Most of the students who come to me for IELTS coaching are generally short in confidence when it comes to the speaking module. But I think that if you prepare smartly then scoring 8 Bands is not a difficult task to do. Its integral to read a lot while preparing to enhance your idea development for certain topics. Read every day and practice speaking for a minimum of 40 minutes each da apart from your IELTS training or classes. It will seem to be a tough task of speaking a foreign language for 40 minutes every day. But, take my word, you will thank me for this tip. Speaking English for 40 minutes or more everyday will make you fluent and will finish your hesitation in about a months’ time of practice.


Improvement in speaking is not as easy as some people think. It requires regular and quality practice. Let’s say, if you have a speaking level of 7 bands and you require to score 8 bands then you need at least 45 days of practice to take your level up by one band. Same goes with the other modules of IELTS.


Let’s face it, the majority of students who take IELTS coaching will never have to worry about getting 8 or 8.5 BANDS. But there are a rare number of university courses and certain occupations that DO require IELTS Band 8 as proof of a candidate’s ability to handle complex detailed argumentation’, some law degrees for example.

This blog sheds light on the things required to get IELTS Band 8 in all four modules of the test. Your module score, or ‘sub-score’, can be either 8.0 or 8.5 depending on whether you meet these minimum requirements, or exceed them slightly.

IELTS Listening Band 8

  • Get 35 out of 40 answers correct for IELTS 8.0
  • Get 37 out of 40 answers correct for IELTS 8.5
  • Spell answers correctly
  • Not write more than the maximum number of words for each question

IELTS Reading Band 8 (Academic Module)

  • Get 35 out of 40 answers correct for IELTS 8.0
  • Get 37 out of 40 answers correct for IELTS 8.5
  • Spell answers correctly
  • Not write more than the maximum number of words for each question

IELTS Writing Band 8 (Academic Module)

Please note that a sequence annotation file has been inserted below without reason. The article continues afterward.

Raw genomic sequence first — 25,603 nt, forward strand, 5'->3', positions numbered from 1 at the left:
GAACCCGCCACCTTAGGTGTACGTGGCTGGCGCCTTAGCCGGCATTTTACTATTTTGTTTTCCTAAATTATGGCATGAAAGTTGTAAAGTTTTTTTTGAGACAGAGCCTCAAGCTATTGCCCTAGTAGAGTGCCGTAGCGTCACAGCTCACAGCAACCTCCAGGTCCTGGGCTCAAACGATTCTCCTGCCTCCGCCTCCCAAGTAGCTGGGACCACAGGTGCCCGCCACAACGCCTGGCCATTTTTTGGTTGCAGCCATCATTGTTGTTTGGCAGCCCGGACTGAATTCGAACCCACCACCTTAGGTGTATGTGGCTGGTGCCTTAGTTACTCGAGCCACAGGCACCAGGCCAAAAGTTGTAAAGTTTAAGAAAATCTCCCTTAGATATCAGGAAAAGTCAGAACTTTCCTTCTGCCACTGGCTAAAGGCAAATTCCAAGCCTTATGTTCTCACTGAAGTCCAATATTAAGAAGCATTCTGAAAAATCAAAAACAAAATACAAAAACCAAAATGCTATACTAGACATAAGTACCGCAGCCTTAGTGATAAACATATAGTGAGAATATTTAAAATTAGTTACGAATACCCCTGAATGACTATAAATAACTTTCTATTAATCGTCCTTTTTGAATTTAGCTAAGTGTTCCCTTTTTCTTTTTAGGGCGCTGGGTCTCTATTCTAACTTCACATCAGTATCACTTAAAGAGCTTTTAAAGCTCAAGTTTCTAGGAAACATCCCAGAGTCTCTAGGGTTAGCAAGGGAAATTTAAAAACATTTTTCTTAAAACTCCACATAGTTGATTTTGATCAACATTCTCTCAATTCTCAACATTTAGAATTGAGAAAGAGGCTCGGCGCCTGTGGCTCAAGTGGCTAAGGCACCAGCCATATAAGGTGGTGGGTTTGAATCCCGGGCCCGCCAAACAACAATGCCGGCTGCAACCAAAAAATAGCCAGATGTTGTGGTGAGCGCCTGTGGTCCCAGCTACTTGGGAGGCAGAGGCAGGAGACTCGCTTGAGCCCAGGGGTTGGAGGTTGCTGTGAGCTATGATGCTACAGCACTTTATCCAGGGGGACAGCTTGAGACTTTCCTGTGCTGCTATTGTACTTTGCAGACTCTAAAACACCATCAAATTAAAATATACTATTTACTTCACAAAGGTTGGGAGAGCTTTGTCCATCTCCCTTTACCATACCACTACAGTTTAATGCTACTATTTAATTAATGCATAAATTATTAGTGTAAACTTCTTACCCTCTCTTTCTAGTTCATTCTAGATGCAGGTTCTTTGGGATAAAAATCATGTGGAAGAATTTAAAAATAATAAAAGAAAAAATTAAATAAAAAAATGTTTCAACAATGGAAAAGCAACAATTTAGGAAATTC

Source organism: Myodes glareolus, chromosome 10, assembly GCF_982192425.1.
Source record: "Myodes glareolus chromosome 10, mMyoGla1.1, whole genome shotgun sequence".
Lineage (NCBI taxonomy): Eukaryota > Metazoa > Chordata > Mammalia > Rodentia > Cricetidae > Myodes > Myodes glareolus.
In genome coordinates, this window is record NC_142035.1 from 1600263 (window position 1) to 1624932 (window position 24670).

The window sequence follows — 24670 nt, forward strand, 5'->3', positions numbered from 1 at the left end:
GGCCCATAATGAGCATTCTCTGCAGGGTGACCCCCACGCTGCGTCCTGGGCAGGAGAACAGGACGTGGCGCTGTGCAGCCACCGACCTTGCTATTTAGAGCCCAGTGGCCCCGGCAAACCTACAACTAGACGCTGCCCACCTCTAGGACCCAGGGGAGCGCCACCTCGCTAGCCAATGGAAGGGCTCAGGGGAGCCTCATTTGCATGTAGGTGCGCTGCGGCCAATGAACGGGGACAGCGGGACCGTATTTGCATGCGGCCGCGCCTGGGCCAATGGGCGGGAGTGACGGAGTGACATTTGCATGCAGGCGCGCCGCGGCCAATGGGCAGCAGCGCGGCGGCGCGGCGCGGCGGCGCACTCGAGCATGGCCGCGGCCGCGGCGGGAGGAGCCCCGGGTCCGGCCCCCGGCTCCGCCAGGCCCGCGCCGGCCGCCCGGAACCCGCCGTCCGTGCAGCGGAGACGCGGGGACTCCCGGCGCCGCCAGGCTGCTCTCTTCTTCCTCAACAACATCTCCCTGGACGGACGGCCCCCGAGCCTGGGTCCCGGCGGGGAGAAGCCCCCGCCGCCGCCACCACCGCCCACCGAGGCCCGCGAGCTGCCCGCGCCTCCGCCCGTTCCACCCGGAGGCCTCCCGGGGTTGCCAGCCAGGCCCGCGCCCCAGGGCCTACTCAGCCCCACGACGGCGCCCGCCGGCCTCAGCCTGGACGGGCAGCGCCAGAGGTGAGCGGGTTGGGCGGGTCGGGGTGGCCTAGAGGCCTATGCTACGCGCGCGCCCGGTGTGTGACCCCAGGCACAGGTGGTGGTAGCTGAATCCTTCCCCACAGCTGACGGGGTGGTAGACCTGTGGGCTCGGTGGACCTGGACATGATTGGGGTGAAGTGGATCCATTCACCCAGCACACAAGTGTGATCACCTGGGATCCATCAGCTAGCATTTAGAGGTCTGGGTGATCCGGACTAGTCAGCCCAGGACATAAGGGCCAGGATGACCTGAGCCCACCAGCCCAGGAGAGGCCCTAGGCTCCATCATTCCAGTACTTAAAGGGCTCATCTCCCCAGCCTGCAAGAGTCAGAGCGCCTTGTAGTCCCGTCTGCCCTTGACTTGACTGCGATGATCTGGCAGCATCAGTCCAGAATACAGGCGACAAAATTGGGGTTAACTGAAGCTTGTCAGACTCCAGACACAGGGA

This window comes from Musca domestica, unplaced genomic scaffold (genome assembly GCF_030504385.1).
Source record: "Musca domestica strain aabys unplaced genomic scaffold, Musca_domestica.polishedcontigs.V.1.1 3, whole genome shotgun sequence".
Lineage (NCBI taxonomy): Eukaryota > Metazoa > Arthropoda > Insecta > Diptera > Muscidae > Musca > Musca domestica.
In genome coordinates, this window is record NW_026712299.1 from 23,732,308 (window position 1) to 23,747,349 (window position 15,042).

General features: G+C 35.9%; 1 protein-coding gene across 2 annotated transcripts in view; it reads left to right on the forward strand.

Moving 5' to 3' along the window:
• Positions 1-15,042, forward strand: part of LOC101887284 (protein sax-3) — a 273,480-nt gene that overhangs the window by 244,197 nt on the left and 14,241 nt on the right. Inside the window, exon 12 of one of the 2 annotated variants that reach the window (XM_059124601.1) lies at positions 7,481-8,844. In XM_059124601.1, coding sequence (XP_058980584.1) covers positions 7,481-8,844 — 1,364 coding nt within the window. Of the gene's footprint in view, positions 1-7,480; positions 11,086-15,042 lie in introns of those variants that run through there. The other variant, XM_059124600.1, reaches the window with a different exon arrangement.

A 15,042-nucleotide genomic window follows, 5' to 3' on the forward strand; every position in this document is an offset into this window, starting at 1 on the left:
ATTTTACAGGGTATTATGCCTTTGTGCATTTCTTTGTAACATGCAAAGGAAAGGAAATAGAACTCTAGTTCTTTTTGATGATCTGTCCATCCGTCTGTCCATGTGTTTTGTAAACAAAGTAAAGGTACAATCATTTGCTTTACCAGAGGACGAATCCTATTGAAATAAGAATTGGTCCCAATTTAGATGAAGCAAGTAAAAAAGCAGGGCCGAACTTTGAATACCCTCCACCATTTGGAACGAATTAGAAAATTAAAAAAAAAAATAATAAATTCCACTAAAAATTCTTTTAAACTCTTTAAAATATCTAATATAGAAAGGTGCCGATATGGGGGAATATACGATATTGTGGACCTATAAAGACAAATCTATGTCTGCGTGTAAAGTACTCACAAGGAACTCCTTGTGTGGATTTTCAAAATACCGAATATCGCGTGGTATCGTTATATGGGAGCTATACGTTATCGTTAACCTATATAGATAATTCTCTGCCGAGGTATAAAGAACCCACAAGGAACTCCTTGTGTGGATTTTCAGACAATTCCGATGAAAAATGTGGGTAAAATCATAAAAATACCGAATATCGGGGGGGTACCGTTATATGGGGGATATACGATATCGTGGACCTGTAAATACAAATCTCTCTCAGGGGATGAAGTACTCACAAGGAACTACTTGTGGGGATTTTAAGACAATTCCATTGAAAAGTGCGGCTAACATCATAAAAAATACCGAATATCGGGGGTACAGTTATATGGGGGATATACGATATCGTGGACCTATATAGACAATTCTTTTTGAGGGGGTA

• Answer both questions fully
  • Use paragraphing skillfully to convey several key ideas
  • Use less-common vocabulary naturally with an awareness of collocation
  • Provide an overview and explain key points in Task 1
  • Indicate a clear position and develop it extensively in Task 2
  • Produce mostly error-free complex sentences

IELTS Speaking Band 8

  • Speak fluently and at length on any given topic with almost zero hesitation
  • Use a range of linking words accurately to develop ideas
  • Use higher-level and idiomatic vocabulary to convey precise meaning
  • Produce mostly error-free simple and complex sentences
  • Use pronunciation and intonation patterns like those of a native speaker

So, I am sure if you follow the tips given above, and practice hard, you will be able to score 8 Bands.

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Examiner – Approved IELTS Speaking Tips

These are the speaking tips I share with all my IELTS speaking classes. You can use these tips for speaking in both the academic and general IELTS tests. These tips are going to be really helpful for students who aspire to take the IELTS exam and are looking for IELTS material

Examiner-Approved IELTS Speaking Tips:

24 Hour English Warm-Up

Have you ever gone into English class after a few days without speaking English? How do you normally feel in the first 10 minutes? It takes most students 10-15 minutes to ‘warm-up’ and performs to the best of their ability. Just like an athlete warming up before a sporting event, it takes time for you to get back to your correct level. If you don’t warm up before your speaking test, it will be over before you are ready to show the examiner how good you are.

For these reasons, you should speak, write, read and listen to only English for 24 hours before your test. Your family and friends might think you are crazy, but it will really make a huge difference to your score.

Speak a Little English Every Day

It is better to practice a little every day than speak your native language all week and then go to English class once or twice a week. ‘But I have nobody to practice with!’ I understand that you might have very few native speakers to practice within your local area, but the internet is full of people willing to talk to you.

Don’t Be Afraid to Ask the Examiner Questions If You Don’t Understand
I have lots of students who think that the examiner is the only person allowed to ask questions in the speaking test. It is meant to be a normal conversation between two people, so if you don’t understand what they mean, just ask them.

You can’t ask them to explain a whole sentence, but you can ask them to explain what one particular word means. Just say ‘I’m sorry, could explain what X means?’

You can also ask them to repeat the question if you didn’t quite understand what was said. Just say ‘I’m sorry I didn’t quite get that, could you repeat the question please?’

You should not, however, abuse this rule and ask the examiner to explain every word and repeat every question. This is not allowed and will probably make the examiner a little angry. Just ask for help when you really need it.

Give Full Answers

‘Yes’ and ‘No’ are not satisfactory answers. Remember this is a test and you have to show the examiner how good your English is. If you give very short answers, there is no way the examiner can know how good you are.
You should try to extend your answers with explanations and examples.